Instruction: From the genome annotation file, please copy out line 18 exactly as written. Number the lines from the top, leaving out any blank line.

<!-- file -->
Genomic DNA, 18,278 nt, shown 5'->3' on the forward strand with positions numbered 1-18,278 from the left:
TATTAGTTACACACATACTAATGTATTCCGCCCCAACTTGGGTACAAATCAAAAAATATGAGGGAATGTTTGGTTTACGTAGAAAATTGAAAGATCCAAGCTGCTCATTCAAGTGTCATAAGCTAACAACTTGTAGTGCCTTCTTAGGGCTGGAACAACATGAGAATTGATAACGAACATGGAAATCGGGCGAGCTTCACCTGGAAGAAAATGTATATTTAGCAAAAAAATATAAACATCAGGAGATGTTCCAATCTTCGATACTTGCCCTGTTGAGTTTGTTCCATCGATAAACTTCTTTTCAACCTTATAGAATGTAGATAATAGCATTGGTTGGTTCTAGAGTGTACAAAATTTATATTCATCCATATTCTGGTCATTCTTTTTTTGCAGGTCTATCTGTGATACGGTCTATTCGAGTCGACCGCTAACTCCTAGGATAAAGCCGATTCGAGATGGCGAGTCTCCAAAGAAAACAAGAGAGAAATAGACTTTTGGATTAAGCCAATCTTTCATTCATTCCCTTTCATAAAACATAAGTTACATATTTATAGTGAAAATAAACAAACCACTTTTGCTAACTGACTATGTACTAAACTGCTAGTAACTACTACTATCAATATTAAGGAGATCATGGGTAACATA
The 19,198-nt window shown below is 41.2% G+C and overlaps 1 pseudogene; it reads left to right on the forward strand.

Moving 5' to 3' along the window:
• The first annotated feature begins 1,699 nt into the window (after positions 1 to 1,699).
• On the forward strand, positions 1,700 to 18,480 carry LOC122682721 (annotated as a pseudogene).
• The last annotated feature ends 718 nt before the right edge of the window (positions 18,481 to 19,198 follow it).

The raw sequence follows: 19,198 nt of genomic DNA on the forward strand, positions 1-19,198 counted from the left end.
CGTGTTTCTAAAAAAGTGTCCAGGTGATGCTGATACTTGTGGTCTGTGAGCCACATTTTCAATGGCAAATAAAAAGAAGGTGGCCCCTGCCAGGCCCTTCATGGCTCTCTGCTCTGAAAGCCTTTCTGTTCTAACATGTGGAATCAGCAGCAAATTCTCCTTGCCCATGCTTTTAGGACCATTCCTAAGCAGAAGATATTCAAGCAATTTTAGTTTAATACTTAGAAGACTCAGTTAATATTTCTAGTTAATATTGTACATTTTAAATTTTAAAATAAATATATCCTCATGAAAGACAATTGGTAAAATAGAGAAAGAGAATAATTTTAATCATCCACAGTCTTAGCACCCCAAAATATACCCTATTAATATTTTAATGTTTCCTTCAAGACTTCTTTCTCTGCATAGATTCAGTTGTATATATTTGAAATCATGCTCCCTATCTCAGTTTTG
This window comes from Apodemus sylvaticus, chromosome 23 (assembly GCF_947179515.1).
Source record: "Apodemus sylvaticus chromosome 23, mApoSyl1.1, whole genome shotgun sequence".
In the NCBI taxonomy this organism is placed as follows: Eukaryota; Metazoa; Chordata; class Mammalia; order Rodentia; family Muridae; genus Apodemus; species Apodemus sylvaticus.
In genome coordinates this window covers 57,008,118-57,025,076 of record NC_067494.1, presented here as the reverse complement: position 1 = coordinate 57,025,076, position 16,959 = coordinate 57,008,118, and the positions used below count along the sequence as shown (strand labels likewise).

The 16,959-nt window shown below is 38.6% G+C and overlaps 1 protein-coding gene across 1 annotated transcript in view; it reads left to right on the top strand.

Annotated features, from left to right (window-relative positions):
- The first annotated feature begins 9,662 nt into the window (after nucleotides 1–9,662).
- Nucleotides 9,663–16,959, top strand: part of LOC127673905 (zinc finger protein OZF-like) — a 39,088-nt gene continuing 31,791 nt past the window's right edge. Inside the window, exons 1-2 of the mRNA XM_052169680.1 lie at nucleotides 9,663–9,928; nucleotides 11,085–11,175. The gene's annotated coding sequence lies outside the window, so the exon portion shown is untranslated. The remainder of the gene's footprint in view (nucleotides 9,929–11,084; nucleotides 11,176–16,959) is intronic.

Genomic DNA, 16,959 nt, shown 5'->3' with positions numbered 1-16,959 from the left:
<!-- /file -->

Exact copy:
Genomic DNA, 16,959 nt, shown 5'->3' with positions numbered 1-16,959 from the left: